Medical marijuana legal?

prescriptionTimes change, and consequently, laws change to reflect the new opinions.  As a case study, the history of laws against alcohol show how variable public opinion can be about mind-altering substances.

Similarly, the debate surrounding marijuana has been fought for many long years.  I remember learning in the 80s to just say no to drugs, including marijuana.

It was vilified as a gateway drug, supposed to be fifty times worse than single cigarettes, and certainly something only used by the “bad” crowd.  Now, as a nurse, the drug may be something I can administer to patients.

Still, the lines are blurred.  A nurse practitioner in New Jersey recommended medical marijuana for two patients, ages four and six, who were experiencing symptoms of a wasting condition.

A complaint was filed against the nurse and disciplinary action was brought against him.  Now, he was not a very thorough practitioner, failing to perform an in-depth history and physical.

But the question remains whether or not his punishment stems from his recommendation of medical marijuana.  Nurses administer many, many medications that can cause addition and horrendous side effects.

Is marijuana any different?  If so, why?  Would you recommend medical marijuana for a patient in pain who has tried everything else?  Many nurses now have to ask themselves these questions.

Legislation Regarding Medical Marijuana

Marijuana has been legalized for medical use in Alaska, Arizona, California, Colorado, Connecticut, Delaware, Hawaii, Maine, Massachusetts, Michigan, Montana, Nevada, New Jersey, New Mexico, Oregon, Rhode Island, Vermont, Washington, Maryland, and the District of Columbia.

A great deal has been made over the complete legalization of marijuana in Colorado and Washington, but several laws remain in effect that curtail its usage.

For instance, workers who test positive for cannabis for any reason can be fired.

Several other states have laws in place or coming through the legislature that allow for the medical use of this medication or lessen laws to criminalize it.

Indeed, the amount of arrests for marijuana possession and usage could help to decrease the amount of inmates in overcrowded prisons.

Yet we are conditioned to believe that this drug, any drug, is wrong.  How different is it from Oxycontin, Dilaudid, Morphine, and even alcohol?

A double standard seems in place regarding this medication, because the opiates are legal for medical usage.

Benefits and Risks of Marijuana as a Medication

One of the primary usages of cannabis is for pain relief, which doesn’t make it much different from our other controlled substances.  However, due to cultural taboos against the medication, studies into its usage for pain are small, not double blind, and limited in scope.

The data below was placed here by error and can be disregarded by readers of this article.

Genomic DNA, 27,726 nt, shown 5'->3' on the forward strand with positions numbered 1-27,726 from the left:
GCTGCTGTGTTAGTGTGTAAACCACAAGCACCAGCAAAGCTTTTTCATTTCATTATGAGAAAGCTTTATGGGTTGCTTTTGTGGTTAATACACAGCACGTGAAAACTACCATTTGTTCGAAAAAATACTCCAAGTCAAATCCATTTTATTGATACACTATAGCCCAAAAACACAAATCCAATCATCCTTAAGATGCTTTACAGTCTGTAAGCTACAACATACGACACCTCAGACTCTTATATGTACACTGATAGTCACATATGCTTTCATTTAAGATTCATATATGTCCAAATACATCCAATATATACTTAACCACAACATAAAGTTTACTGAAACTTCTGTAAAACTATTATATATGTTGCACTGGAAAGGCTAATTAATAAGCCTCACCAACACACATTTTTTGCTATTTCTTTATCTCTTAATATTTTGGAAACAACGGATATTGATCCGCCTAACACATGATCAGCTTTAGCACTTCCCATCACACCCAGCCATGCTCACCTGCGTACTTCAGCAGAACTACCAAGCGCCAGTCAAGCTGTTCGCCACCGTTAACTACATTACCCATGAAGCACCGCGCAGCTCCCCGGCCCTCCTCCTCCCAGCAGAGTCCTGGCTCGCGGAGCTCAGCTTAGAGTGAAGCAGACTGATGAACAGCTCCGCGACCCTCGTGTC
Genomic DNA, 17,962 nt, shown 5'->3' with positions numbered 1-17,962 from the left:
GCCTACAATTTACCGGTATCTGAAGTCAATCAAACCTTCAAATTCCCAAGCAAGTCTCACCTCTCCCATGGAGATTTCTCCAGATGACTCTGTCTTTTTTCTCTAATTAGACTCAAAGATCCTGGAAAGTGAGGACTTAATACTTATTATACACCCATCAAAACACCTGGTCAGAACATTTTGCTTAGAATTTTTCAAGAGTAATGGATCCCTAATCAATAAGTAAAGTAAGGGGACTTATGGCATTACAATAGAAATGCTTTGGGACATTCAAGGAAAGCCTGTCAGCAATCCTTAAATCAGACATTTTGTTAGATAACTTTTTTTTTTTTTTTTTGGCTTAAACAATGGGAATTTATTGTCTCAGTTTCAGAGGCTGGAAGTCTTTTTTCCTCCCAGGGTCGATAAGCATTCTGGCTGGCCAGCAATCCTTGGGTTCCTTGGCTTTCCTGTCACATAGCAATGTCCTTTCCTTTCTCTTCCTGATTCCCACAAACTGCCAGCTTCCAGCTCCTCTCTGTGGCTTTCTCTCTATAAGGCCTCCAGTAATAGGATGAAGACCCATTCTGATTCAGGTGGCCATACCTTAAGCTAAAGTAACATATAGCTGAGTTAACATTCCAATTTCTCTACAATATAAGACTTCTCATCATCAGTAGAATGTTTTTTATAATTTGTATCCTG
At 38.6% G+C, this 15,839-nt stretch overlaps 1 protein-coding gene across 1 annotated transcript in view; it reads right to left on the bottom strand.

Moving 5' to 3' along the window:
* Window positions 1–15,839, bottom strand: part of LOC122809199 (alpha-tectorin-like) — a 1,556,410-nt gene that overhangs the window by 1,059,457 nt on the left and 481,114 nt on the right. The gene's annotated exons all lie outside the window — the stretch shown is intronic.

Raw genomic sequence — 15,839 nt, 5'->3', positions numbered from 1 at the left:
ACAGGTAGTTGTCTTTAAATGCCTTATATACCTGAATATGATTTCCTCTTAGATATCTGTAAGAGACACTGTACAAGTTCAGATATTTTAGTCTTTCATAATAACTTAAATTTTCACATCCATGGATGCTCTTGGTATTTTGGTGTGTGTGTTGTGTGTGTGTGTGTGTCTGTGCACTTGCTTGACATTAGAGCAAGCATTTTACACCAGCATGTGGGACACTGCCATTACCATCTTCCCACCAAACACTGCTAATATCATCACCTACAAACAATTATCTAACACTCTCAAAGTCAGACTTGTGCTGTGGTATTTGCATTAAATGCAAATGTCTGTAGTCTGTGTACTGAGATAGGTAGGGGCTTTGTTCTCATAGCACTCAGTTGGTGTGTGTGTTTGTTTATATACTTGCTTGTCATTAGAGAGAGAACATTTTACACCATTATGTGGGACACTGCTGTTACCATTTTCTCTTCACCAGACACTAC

Other conditions that seem to respond well to medical marijuana include glaucoma, spasticity, Alzheimer’s, breast cancer, HIV, brain cancer, ALS, Crohn’s disease, and diabetes.  Ironically, it can also help with opioid dependency, caused by either street drugs or prescription medications.

Again, the research into these usages is spotty at best.

“Opiates and alcohol have their down sides, yet they are consumed in this country at an alarming rate.”

In fact, some make out medical marijuana to be a wonder drug against all problems, and that’s probably not scientifically true.  Until more researchers are allowed to study its usage, though, we may never know for sure.

So, there has to be a down side, right?  Not much, really.

Again, the knowledge of side effects is hampered by the lack of rigorous studies.

No known cases of marijuana overdose have ever been reported.  In some cardiovascularly impaired patients, the drug may cause infarction, either stroke or heart attack.

This may limit its use in the extremely sick patients it is often recommended for.

Another problem with cannabis is that it is smoked.  A study in 2006 in the journal Cancer Epidemiology Biomarkers & Prevention found that marijuana is not likely to cause lung, throat, or any other pharyngeal cancers.

In many cases, it seems that marijuana may be safer than the opioids we use on a daily basis, and they have some of the same effects.

Is a cultural taboo preventing patients from using an effective medicine?

Is this just a smoke screen by marijuana enthusiasts to legalize their “fun drug”?

Nurses are always advocates for their patients, and I think that the evidence for marijuana as a medical adjunct is promising enough to insist that studies are conducted.

Opiates and alcohol have their down sides, yet they are consumed in this country at an alarming rate.

Can we at least agree to allow for the testing of cannabis as a possible adjunct to pain management?

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